International Ice Hockey Federation

Hughes that kid?

Hughes that kid?

Youngest U.S. star could become household name

Published 15.08.2018 10:50 GMT+5 | Author Lucas Aykroyd
Hughes that kid?
MAGNITOGORSK, RUSSIA - APRIL 20: USA's Jack Hughes #6 is presented with the player of the game award following a 8-5 win over team Switzerland during preliminary round action at the 2018 IIHF Ice Hockey U18 World Championship. (Photo by Steve Kingsman/HHOF-IIHF Images)
When you’re 16, time moves slowly. That makes it a little easier for Jack Hughes to not obsess about whether he’ll be taken first overall in the 2019 NHL Draft.

“Growing up, every kid wants to be number one,” said Hughes after the defending champion Americans closed out the preliminary round with an 8-0 pounding of Belarus. “That’s kind of a goal of mine, but it’s so far away. So many things can happen. So I don’t worry too much about it.”

However, the Orlando, Florida-born centre has caused plenty of worries for opposing goalies at the 2018 IIHF Ice Hockey U18 World Championship. Hughes ranks second in tournament scoring (3-6-9) behind Slovakia’s Maxim Cajkovic (4-7-11). Team USA’s youngest player enjoys lethal chemistry with right wing Oliver Wahlstrom, and has assisted on each of Wahlstrom’s five goals.

“I love the kid,” said a smiling Wahlstrom, a likely top-10 pick this year. “He’s awesome. He’s got a lot of passion for the game. We’re roommates, so we chirp each other. We have fun with each other and it translates to the ice. We get on each other if something happens and we fix that. We just have a good relationship with each other on the ice and we click.”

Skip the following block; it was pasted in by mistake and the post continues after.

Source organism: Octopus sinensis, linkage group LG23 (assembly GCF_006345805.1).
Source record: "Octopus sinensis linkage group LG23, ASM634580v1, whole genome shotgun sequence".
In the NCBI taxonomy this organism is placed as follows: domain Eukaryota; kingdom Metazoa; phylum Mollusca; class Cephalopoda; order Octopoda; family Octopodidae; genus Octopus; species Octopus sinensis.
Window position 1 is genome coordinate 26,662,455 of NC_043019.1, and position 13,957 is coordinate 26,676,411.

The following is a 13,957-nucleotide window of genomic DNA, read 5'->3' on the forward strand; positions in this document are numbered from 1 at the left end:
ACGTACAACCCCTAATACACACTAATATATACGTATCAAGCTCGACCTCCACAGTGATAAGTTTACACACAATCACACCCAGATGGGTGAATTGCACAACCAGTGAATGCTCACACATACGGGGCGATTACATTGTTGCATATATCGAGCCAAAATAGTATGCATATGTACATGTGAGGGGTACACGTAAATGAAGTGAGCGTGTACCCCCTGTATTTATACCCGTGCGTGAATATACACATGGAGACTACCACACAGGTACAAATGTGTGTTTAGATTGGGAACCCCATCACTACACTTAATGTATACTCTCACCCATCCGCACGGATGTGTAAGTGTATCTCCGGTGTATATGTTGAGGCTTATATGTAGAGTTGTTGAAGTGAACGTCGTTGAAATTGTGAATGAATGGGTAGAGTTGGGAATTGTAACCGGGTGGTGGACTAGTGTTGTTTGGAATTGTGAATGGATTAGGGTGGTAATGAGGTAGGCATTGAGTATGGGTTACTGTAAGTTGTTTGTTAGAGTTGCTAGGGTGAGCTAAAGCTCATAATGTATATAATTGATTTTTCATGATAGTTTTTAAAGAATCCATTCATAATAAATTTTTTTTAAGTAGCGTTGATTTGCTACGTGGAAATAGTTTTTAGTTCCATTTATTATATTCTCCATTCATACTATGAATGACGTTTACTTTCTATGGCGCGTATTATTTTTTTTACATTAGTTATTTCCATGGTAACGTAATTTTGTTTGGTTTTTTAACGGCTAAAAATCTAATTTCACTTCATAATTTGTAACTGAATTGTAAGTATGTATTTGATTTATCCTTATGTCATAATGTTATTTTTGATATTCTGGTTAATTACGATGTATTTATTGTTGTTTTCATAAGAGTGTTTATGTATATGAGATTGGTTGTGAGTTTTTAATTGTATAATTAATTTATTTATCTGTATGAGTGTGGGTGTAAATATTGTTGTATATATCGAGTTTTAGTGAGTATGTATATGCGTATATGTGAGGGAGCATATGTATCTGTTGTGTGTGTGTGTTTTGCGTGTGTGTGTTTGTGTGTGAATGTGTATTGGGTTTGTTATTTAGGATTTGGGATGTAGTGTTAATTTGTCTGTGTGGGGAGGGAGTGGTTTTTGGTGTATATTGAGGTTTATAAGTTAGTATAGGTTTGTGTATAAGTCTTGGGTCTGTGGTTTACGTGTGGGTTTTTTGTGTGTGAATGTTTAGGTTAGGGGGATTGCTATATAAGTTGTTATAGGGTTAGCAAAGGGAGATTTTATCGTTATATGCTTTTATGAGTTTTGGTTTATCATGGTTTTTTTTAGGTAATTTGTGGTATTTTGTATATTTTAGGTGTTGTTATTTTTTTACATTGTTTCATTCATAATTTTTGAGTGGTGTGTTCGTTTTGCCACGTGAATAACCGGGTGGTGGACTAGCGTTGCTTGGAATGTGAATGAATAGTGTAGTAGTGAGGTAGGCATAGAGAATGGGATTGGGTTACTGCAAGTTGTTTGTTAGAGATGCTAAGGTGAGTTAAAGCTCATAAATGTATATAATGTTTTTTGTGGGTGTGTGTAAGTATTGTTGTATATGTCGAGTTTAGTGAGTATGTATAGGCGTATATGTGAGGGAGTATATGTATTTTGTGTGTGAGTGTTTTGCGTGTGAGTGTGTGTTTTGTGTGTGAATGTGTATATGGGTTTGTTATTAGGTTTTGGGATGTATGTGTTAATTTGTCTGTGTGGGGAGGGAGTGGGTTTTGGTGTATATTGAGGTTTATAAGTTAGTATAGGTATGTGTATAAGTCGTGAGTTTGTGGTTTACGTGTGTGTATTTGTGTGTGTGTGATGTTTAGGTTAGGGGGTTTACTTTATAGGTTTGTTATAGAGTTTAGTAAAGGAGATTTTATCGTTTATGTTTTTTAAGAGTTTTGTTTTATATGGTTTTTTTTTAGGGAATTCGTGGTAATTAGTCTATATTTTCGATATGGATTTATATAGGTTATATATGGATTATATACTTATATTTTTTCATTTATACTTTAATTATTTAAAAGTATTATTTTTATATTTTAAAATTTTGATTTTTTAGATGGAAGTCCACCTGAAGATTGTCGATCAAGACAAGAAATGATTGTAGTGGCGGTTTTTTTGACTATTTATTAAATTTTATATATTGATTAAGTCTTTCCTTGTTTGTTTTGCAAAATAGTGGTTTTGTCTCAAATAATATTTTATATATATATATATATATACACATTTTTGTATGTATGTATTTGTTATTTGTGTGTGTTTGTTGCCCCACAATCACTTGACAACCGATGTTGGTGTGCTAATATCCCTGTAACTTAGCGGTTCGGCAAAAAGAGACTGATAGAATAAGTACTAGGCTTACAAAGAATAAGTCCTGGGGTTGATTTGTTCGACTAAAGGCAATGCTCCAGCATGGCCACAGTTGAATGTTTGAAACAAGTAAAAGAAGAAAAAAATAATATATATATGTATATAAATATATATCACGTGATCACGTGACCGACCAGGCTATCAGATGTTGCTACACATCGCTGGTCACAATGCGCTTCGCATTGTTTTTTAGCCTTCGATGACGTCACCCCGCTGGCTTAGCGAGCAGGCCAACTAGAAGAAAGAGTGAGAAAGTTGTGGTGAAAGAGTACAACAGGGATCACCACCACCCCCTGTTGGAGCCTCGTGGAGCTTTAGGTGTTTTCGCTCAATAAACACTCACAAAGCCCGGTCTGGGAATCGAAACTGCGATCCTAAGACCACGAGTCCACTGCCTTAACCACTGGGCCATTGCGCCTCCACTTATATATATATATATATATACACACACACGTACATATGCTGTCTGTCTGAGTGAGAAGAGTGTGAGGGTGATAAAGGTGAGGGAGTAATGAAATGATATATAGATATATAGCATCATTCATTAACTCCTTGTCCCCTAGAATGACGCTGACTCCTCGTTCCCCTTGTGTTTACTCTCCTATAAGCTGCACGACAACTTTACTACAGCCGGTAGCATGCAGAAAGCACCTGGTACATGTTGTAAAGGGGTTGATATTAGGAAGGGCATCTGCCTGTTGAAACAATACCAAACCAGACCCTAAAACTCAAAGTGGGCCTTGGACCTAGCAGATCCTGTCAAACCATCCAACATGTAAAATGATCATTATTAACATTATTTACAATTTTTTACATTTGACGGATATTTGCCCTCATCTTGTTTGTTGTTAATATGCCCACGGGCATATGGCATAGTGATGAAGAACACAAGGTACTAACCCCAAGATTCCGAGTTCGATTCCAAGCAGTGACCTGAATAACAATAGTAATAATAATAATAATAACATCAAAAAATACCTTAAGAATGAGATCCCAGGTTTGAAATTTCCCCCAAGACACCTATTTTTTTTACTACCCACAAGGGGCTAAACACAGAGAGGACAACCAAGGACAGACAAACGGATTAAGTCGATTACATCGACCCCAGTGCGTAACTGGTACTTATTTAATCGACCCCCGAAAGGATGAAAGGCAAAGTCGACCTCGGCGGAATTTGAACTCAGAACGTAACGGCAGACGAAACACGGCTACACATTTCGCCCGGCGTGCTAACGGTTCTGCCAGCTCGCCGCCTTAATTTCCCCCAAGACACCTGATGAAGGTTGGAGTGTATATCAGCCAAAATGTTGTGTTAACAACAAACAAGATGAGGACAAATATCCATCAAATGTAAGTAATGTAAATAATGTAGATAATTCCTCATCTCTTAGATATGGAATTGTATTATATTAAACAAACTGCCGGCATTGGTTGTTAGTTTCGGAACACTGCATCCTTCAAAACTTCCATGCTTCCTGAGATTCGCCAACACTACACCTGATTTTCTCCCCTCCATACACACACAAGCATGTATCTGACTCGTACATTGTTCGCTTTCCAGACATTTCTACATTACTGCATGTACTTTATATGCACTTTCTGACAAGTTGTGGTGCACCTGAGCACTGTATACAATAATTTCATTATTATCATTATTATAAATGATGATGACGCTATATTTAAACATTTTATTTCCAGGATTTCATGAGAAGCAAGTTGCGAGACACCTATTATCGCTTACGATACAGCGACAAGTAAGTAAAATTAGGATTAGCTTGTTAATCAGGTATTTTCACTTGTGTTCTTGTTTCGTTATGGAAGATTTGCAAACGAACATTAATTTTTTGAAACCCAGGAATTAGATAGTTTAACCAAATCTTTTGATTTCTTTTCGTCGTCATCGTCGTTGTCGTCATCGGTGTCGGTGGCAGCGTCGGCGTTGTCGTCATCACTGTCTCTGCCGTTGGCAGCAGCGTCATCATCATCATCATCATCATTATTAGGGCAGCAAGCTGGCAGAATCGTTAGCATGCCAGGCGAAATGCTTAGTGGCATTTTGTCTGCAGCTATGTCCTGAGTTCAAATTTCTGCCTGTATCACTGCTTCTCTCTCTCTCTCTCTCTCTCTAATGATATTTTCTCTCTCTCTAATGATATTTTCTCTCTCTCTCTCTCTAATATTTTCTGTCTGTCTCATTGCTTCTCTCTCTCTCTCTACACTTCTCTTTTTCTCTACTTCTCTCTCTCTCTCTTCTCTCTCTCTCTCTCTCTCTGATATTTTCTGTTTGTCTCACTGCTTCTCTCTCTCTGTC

Anyone who watched Hughes with the U.S. National Team Development Program junior team this season can’t be surprised. Blessed with blazing speed, dazzling puckhandling and the kind of on-ice vision that NHLers 10 years his senior would envy, the 179-cm, 72-kg ace put up 54 points in just 27 USHL games, facing players who are up to 20 years old. This season, he has scored at a higher points-per-game rate with the NTDP than previous U.S.-born #1 overall picks like Patrick Kane and Auston Matthews.

Garrulous rookie U.S. head coach Seth Appert does his best to manage the expectations – although he does acknowledge that he sees parallels between Hughes’s skating and that of one Connor McDavid. The 43-year-old Appert, who served as an assistant coach with last year’s gold-medal U18 team, felt Hughes was physically targeted by Switzerland in the U.S.’s 8-5 win, and he reduced Hughes’ ice time in the third period versus Belarus to be on the safe side. It’s all a learning experience.

“Jack is a world-class hockey player,” said Appert. “At times, he’s dominant. What we’re trying to get him to do here is to keep playing his offensive, attacking style and then mix that in with understanding that in a tournament of this caliber, with this level of pressure, [it’s important] knowing when the time is to get off the ice and make a proper change. These are all the things you need to learn when you’re 16 or 17 years old.”

Hughes came up through Toronto’s vaunted minor hockey system, but he also has a cornucopia of great role models at home. He comes from a family that can only be described as ultra-athletic.

His 18-year-old brother Quinn is a swift-skating University of Michigan defenceman who won U18 gold last year and World Junior bronze this year, and is projected to be a top-10 NHL pick in June. His 14-year-old brother Luke is making waves on defence in Detroit bantam hockey.